And this is only one such example. I remember one election, many years ago, also in New York when I still lived there, when the Socialist Workers' Party and the Socialist Labor Party candidates found themselves on adjacent lines of the ballot. Now it is granted that these two parties differed more than their names would imply, but they were the most left-wing of the parties on the ballot and were obviously competing for the votes of those who favored some sort of socialism. So again, they felt it necessary to attack each other rather than their more remote opponents.

It's one of the plurality system's biggest flaws. Candidates who should be boosting each other as second-best end up fighting tooth and nail. If we had score voting, or approval voting, or even instant runoff voting (though supporters of SV and IRV mostly oppose each other's ideas almost as strongly as supporters of rival, but similar, candidates in plurality do!) you would not see this. Candidates who were rather similar would be more likely to boost each other since it would not hurt themselves to do so.

That alone is a good reason to change our voting system.

Tuesday, November 02, 2010

Carl S. Milsted, Jr. and his "Holistic Politics"

Carl S. Milsted, Jr. runs a website named "Holistic Politics." Normally, a name like this would send me running for the hills. Usually anyone who uses the wod "holistic" is the mystical kind of person, definitely antithetical to my rationalistic mode of thought. And Milsted's site uses psychedelic colors and lettering which might go along with that perception. So why am I writing this post, which, as you will see, is strongly in favor of some of the things he says?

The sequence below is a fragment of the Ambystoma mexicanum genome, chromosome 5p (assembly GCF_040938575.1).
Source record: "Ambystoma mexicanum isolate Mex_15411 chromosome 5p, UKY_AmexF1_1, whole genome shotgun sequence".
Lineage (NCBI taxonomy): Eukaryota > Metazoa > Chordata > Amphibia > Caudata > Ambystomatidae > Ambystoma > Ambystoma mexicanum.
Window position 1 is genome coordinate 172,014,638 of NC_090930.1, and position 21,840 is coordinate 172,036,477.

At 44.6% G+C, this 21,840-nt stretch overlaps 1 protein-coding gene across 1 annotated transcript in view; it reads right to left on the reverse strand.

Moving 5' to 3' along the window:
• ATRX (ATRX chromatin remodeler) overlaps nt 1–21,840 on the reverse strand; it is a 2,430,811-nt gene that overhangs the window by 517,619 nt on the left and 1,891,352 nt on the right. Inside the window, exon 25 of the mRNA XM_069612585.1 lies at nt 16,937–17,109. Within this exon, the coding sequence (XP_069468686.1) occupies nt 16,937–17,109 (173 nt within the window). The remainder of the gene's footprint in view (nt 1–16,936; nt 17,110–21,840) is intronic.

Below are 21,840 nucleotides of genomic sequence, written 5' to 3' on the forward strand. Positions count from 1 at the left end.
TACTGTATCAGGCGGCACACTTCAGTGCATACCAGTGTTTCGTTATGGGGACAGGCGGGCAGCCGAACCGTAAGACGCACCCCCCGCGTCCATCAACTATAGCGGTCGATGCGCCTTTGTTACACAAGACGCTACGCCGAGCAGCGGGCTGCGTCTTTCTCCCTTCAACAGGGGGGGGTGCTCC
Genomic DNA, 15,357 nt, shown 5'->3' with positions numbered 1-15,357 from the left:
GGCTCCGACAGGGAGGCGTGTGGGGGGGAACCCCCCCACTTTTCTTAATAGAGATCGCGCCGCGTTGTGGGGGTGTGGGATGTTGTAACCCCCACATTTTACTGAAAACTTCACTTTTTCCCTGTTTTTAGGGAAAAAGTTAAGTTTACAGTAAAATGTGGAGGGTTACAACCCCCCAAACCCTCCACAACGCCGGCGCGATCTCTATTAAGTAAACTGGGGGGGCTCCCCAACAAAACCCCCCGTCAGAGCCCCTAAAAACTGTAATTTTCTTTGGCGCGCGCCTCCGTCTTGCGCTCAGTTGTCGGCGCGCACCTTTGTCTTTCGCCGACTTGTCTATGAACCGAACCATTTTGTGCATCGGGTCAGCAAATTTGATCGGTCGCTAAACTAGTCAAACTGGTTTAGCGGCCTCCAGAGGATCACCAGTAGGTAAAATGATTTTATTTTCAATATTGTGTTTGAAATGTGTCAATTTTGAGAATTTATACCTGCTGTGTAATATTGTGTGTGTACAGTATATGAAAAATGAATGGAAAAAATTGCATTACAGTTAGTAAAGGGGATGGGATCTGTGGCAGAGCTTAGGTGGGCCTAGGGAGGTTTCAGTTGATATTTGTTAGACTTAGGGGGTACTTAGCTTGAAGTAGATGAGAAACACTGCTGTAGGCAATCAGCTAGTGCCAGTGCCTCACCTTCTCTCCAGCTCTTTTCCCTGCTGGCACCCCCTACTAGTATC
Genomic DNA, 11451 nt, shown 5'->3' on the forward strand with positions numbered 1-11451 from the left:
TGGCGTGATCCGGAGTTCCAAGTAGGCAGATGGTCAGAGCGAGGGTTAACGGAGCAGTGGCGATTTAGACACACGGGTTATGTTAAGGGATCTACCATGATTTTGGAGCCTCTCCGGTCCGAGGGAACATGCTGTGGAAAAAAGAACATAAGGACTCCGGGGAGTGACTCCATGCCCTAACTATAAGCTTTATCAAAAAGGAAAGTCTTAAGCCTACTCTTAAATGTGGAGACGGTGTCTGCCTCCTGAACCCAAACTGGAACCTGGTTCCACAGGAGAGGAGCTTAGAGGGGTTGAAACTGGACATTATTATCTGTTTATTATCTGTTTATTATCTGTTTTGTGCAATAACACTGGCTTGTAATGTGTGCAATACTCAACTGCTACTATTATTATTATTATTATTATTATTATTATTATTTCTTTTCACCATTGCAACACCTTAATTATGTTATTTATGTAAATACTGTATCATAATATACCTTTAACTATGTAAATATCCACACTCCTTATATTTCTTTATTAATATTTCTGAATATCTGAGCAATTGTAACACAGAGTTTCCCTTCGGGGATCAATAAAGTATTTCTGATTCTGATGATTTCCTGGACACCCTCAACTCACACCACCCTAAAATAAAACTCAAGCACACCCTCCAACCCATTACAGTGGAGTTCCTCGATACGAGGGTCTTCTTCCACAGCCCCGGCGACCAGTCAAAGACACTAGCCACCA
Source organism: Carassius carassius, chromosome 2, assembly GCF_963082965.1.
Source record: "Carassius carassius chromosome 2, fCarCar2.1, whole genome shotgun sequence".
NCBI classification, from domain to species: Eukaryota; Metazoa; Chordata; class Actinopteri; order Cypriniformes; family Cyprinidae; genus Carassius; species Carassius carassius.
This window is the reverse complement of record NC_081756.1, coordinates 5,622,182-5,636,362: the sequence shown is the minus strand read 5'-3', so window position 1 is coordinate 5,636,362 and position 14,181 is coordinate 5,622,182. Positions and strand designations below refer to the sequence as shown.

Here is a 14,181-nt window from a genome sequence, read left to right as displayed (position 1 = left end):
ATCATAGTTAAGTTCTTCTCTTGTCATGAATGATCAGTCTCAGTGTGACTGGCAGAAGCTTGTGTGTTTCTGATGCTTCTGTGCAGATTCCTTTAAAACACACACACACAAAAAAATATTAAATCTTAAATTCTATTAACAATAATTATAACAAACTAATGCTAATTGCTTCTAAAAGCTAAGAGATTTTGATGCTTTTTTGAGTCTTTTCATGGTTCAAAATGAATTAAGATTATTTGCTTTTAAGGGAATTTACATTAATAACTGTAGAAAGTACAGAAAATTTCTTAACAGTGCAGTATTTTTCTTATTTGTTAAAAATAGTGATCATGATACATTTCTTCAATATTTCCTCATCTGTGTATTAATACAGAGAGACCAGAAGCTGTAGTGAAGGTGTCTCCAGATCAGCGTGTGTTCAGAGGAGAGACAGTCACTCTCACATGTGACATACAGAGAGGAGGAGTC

Well, if you actually look at his site, his politics is not too far from mine. He started as a Libertarian but has grown away from its more extreme ideas — my first, and still current, political beliefs are really those of a "Rockefeller Republican," but this includes a lot of at least "small-l" libertarianism, and even some sympathy for the Libertarian Party's ideas, though I feel they are in need of watering down. He uses the Nolan Chart to plot political philosophy, which is the same as the "World's Smallest Political Quiz," which I mentioned in an earlier post. And on the basis of the chart, he argues that the political group most poorly served by our present two-party system is a big area in the upper-left portion of the chart, exactly where I find myself.

Actually, it looks as if Milsted was the author of the quiz that called me a "social liberal" which I referenced in my earlier post.